Top 20 Embroidery Msitakes, Continued...
11. Not using an embroidery hoop or frame
Using an embroidery hoop, scroll frame or stretcher bars keeps the fabric taunt and makes it easier to work accurate, well-formed stitches. Using these tools helps your tension consistent, helps eliminate puckering or stitch distortion, and also keeps the work cleaner as you won’t be bunching the fabric in your “holding hand” as you stitch.
12. Rolling your fabric on a scroll frame in the wrong direction Fabric should be rolled on the bars of a scroll frame with the wrong sides of the fabric rolled to the outside (facing you). This helps keep the fabric clean as your project is worked, as the front side of the project is protected from your hands and airborne dirt by having it rolled to the inside.
13. Not removing the hoop before storing
Always remove your embroidery hoop before putting away your embroidery for the day, or storing it for any length of time. A hoop can leave a crease in the fabric that can be permanent or very difficult to remove. It is okay, however, to leave your work in a stretcher frame or scroll frame, as these tools do not cause creases. Be sure to also remove the needle from the fabric before storing, in case it rusts.
14. Not having enough floss or embroidery thread when starting the project
Before working the embroidery stitches, make sure you have all the necessary embroidery threads on-hand. This is especially true if you are using older threads from your stash, as older threads may have faded or have been pulled from the manufacturer’s current line, making it nearly impossible to find a new match.
15. Soiling your project
Always wash your hands before working on your embroidery project. If you have taken care while working on your design and washed your hands before stitching, you may not need to launder the finished piece. I must admit that I cringe whenever I see someone snacking while working on their embroidery projects. Often, certain oils and food colorings, or coffee and tea may not wash out of a finished piece, and snacking while stitching is a no-no!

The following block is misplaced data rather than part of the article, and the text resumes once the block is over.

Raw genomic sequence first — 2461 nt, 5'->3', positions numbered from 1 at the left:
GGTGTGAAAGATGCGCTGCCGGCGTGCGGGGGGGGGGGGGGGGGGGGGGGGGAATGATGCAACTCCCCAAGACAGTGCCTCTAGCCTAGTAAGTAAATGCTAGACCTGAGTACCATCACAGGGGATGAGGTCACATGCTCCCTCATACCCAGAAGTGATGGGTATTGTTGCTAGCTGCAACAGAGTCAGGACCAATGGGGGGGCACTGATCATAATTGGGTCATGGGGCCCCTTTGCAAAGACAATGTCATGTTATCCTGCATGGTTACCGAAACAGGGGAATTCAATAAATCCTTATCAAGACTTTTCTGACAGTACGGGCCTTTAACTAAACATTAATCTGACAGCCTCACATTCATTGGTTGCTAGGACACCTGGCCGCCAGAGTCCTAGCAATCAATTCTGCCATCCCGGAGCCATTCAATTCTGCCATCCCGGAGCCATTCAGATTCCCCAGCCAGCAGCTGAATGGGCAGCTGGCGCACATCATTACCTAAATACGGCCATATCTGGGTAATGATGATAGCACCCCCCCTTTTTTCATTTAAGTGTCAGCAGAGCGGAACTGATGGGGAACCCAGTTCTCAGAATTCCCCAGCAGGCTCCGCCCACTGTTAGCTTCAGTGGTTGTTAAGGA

16. Improper cleaning or laundering for the thread or fabric type
If an item does require laundering, be sure to check the fiber content of fabric and thread before washing. Crewel is often worked on cotton or linen in crewel wool and should be hand-washed, while some fabrics are meant to be dry-cleaned only. Washing these items the conventional way can cause shrinkage of the fabric or threads, ruining the finished project.
17. Improperly pressing a finished embroidery piece, smashing the stitching
As embroidery buffs, we work hard to create beautiful works of art with delicate and dimensional stitching. Don’t ruin the piece by pressing a project like you would a shirt. Instead, preserve the texture of the stitching by placing the piece face-down on a plush towel when pressing – this will help prevent flattened stitches.
18. Improperly storing needlework fabrics and finished pieces
Needlework is an investment of both time and materials. Properly storing your pieces will help avoid staining and fiber breakage, ensuring you get a lifetime of use from your items. Always use archival quality (acid-free) tissue to wrap each individual piece, and do not store the items directly on wood shelving (wood can leach chemicals that will cause yellowing). Also, do not starch your items before storing, as this can cause fibers to break along a crease or fold. Re-fold your treasures often to avoid permanent creases – or better yet, roll your items on acid-free cardboard tubing to avoid creases altogether.
19. Displaying needlework in direct sunlight
Many fabrics and threads used in embroidery like to promise that they are fade-resistant. But, Mother Nature will still find a way to fade your hard work when displayed in full sun, regardless of what the label on the thread or fabric indicates. To help avoid fading and sun damage, do not display needlework pieces in direct sunlight, and when framing your items under glass, be sure to use spacers between the needlework and the glass, and use UV-protective glass.
20. Rushing to fix a mistake
If you make a mistake and find yourself picking out stitching, do this carefully and slowly. Do not pull or tug threads to remove them. Instead, cut them carefully and remove them with tweezers so that you do not damage the base fabric.